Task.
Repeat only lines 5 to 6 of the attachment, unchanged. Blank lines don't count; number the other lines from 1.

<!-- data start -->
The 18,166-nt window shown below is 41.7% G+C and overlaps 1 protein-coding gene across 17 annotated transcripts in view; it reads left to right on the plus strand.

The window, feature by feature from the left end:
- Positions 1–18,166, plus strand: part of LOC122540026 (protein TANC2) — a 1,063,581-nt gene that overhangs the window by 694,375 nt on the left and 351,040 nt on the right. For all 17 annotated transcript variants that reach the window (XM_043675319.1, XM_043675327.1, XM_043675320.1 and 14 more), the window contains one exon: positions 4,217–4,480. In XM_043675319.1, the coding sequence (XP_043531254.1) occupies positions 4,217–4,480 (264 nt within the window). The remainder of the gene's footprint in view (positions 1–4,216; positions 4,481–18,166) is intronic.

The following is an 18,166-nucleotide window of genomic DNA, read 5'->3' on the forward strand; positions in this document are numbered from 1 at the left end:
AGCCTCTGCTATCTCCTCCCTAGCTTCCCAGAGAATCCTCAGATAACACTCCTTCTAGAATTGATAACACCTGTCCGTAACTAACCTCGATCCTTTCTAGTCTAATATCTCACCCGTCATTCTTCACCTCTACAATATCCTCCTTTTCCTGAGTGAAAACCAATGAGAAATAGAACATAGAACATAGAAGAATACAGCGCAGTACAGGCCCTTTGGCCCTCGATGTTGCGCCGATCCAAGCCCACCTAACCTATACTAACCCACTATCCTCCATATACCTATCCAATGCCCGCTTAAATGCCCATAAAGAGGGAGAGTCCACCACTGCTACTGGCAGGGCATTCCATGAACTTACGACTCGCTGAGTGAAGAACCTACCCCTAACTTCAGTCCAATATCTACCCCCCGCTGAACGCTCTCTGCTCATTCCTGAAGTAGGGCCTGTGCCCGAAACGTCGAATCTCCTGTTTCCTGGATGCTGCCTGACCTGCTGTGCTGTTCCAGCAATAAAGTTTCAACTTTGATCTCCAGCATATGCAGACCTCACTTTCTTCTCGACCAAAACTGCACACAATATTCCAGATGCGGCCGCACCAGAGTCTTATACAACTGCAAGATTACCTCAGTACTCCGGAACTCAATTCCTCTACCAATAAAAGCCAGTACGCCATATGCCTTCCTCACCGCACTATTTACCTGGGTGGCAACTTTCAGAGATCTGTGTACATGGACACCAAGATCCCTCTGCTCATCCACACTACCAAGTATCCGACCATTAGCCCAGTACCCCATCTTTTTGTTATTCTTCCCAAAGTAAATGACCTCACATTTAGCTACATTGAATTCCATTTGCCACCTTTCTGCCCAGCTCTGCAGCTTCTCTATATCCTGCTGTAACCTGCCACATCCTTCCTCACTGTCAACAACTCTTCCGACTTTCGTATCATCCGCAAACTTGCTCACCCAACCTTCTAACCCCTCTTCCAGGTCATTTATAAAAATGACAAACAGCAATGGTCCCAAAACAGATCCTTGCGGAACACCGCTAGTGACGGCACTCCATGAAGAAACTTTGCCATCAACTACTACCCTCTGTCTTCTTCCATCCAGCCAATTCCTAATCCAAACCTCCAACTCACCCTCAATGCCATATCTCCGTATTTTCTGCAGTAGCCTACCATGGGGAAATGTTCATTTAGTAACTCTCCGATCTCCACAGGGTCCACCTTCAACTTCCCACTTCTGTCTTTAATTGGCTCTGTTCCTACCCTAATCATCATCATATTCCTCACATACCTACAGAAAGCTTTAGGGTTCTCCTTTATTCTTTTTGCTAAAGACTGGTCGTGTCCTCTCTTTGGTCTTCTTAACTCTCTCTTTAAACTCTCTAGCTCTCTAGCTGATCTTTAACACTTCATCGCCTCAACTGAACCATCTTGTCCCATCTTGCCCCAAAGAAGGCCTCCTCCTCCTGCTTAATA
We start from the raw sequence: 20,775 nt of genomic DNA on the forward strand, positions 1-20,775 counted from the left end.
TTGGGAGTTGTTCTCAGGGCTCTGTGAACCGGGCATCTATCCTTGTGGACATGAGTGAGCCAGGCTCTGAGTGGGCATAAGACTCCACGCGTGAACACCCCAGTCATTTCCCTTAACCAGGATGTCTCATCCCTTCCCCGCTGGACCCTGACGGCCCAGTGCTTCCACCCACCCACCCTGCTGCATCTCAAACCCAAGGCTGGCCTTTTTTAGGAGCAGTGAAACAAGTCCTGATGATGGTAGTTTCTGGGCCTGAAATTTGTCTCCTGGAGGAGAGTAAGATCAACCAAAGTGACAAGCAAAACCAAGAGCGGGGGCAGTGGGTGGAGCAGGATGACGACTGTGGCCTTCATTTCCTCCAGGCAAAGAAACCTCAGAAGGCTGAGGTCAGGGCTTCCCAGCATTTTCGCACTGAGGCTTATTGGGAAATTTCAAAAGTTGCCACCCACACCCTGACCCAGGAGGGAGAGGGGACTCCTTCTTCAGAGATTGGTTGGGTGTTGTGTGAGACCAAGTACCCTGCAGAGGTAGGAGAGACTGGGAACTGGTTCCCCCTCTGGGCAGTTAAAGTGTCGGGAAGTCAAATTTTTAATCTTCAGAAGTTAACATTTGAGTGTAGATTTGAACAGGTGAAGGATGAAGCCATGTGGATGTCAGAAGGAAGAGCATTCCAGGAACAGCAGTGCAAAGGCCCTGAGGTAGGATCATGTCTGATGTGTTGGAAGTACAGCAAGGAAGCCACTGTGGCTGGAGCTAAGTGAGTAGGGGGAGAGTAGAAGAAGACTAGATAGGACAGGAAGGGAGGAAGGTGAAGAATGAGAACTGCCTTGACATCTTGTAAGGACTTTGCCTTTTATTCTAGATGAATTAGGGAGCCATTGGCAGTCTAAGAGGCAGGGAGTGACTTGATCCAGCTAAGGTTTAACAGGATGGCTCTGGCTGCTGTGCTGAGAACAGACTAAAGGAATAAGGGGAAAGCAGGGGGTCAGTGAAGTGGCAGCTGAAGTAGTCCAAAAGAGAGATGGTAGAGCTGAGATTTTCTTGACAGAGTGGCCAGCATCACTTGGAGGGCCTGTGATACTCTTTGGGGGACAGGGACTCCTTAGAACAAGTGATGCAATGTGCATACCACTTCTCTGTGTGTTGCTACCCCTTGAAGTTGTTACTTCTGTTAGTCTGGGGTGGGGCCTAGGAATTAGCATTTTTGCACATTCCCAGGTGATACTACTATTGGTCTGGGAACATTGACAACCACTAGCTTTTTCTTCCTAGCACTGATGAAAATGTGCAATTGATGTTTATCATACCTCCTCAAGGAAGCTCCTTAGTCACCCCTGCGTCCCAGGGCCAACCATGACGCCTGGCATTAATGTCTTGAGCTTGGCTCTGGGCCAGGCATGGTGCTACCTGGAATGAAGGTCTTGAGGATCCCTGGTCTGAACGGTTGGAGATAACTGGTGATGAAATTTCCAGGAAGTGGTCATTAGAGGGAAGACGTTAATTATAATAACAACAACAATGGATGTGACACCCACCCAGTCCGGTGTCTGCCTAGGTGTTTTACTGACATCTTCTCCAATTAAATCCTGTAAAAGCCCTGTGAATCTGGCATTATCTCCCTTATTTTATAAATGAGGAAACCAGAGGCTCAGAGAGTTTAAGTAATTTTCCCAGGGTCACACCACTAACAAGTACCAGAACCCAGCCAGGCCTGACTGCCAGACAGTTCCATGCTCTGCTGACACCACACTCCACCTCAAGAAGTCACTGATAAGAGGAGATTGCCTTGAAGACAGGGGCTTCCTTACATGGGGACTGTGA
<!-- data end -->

AGCCTCTGCTATCTCCTCCCTAGCTTCCCAGAGAATCCTCAGATAACACTCCTTCTAGAATTGATAACACCTGTCCGTAACTAACCTCGATCCTTTCTAGTCTAATATCTCACCCGTCATTCTTCACCTCTACAATATCCTCCTTTTCCTGAGTGAAAACCAATGAGAAATAGAACATAGAACATAGAAGAATACAGCGCAGTACAGGCCCTTTGGCCCTCGATGTTGCGCCGATCCAAGCCCACCTAACCTATACTAACCCACTATCCTCCATATACCTATCCAATGCCCGCTTAAATGCCCATAAAGAGGGAGAGTCCACCACTGCTACTGGCAGGGCATTCCATGAACTTACGACTCGCTGAGTGAAGAACCTACCCCTAACTTCAGTCCAATATCTACCCCCCGCTGAACGCTCTCTGCTCATTCCTGAAGTAGGGCCTGTGCCCGAAACGTCGAATCTCCTGTTTCCTGGATGCTGCCTGACCTGCTGTGCTGTTCCAGCAATAAAGTTTCAACTTTGATCTCCAGCATATGCAGACCTCACTTTCTTCTCGACCAAAACTGCACACAATATTCCAGATGCGGCCGCACCAGAGTCTTATACAACTGCAAGATTACCTCAGTACTCCGGAACTCAATTCCTCTACCAATAAAAGCCAGTACGCCATATGCCTTCCTCACCGCACTATTTACCTGGGTGGCAACTTTCAGAGATCTGTGTACATGGACACCAAGATCCCTCTGCTCATCCACACTACCAAGTATCCGACCATTAGCCCAGTACCCCATCTTTTTGTTATTCTTCCCAAAGTAAATGACCTCACATTTAGCTACATTGAATTCCATTTGCCACCTTTCTGCCCAGCTCTGCAGCTTCTCTATATCCTGCTGTAACCTGCCACATCCTTCCTCACTGTCAACAACTCTTCCGACTTTCGTATCATCCGCAAACTTGCTCACCCAACCTTCTAACCCCTCTTCCAGGTCATTTATAAAAATGACAAACAGCAATGGTCCCAAAACAGATCCTTGCGGAACACCGCTAGTGACGGCACTCCATGAAGAAACTTTGCCATCAACTACTACCCTCTGTCTTCTTCCATCCAGCCAATTCCTAATCCAAACCTCCAACTCACCCTCAATGCCATATCTCCGTATTTTCTGCAGTAGCCTACCATGGGGAAATGTTCATTTAGTAACTCTCCGATCTCCACAGGGTCCACCTTCAACTTCCCACTTCTGTCTTTAATTGGCTCTGTTCCTACCCTAATCATCATCATATTCCTCACATACCTACAGAAAGCTTTAGGGTTCTCCTTTATTCTTTTTGCTAAAGACTGGTCGTGTCCTCTCTTTGGTCTTCTTAACTCTCTCTTTAAACTCTCTAGCTCTCTAGCTGATCTTTAACACTTCATCGCCTCAACTGAACCATCTTGTCCCATCTTGCCCCAAAGAAGGCCTCCTCCTCCTGCTTAATA
We start from the raw sequence: 20,775 nt of genomic DNA on the forward strand, positions 1-20,775 counted from the left end.